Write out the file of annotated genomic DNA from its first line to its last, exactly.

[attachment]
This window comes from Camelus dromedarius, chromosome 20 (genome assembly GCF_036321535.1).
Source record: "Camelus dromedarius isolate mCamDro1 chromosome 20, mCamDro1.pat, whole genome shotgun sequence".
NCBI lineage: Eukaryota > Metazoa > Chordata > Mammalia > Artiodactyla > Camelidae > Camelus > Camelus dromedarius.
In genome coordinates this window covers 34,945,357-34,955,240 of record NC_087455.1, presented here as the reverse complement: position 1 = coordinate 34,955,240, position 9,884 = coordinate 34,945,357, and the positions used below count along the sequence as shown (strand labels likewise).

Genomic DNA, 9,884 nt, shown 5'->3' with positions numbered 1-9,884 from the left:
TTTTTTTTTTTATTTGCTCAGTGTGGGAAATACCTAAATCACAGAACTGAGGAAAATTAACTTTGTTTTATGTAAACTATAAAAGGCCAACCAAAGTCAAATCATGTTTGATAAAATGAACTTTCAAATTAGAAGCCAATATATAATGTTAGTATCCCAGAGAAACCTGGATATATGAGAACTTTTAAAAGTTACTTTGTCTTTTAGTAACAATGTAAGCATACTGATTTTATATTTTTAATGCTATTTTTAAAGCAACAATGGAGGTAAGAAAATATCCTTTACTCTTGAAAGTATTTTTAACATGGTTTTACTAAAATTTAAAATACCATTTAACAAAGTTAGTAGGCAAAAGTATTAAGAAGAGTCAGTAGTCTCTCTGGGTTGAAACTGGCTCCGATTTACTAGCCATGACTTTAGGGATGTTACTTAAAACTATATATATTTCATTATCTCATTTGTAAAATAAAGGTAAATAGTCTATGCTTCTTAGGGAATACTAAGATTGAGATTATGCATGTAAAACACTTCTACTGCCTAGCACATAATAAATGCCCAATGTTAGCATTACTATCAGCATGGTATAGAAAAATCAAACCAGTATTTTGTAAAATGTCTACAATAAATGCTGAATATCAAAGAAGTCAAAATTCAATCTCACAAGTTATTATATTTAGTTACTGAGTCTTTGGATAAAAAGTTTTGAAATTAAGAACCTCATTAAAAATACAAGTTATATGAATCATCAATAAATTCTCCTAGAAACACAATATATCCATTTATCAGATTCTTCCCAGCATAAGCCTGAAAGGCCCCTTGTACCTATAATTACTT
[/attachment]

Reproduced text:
This window comes from Camelus dromedarius, chromosome 20 (genome assembly GCF_036321535.1).
Source record: "Camelus dromedarius isolate mCamDro1 chromosome 20, mCamDro1.pat, whole genome shotgun sequence".
NCBI lineage: Eukaryota > Metazoa > Chordata > Mammalia > Artiodactyla > Camelidae > Camelus > Camelus dromedarius.
In genome coordinates this window covers 34,945,357-34,955,240 of record NC_087455.1, presented here as the reverse complement: position 1 = coordinate 34,955,240, position 9,884 = coordinate 34,945,357, and the positions used below count along the sequence as shown (strand labels likewise).

Genomic DNA, 9,884 nt, shown 5'->3' with positions numbered 1-9,884 from the left:
TTTTTTTTTTTATTTGCTCAGTGTGGGAAATACCTAAATCACAGAACTGAGGAAAATTAACTTTGTTTTATGTAAACTATAAAAGGCCAACCAAAGTCAAATCATGTTTGATAAAATGAACTTTCAAATTAGAAGCCAATATATAATGTTAGTATCCCAGAGAAACCTGGATATATGAGAACTTTTAAAAGTTACTTTGTCTTTTAGTAACAATGTAAGCATACTGATTTTATATTTTTAATGCTATTTTTAAAGCAACAATGGAGGTAAGAAAATATCCTTTACTCTTGAAAGTATTTTTAACATGGTTTTACTAAAATTTAAAATACCATTTAACAAAGTTAGTAGGCAAAAGTATTAAGAAGAGTCAGTAGTCTCTCTGGGTTGAAACTGGCTCCGATTTACTAGCCATGACTTTAGGGATGTTACTTAAAACTATATATATTTCATTATCTCATTTGTAAAATAAAGGTAAATAGTCTATGCTTCTTAGGGAATACTAAGATTGAGATTATGCATGTAAAACACTTCTACTGCCTAGCACATAATAAATGCCCAATGTTAGCATTACTATCAGCATGGTATAGAAAAATCAAACCAGTATTTTGTAAAATGTCTACAATAAATGCTGAATATCAAAGAAGTCAAAATTCAATCTCACAAGTTATTATATTTAGTTACTGAGTCTTTGGATAAAAAGTTTTGAAATTAAGAACCTCATTAAAAATACAAGTTATATGAATCATCAATAAATTCTCCTAGAAACACAATATATCCATTTATCAGATTCTTCCCAGCATAAGCCTGAAAGGCCCCTTGTACCTATAATTACTT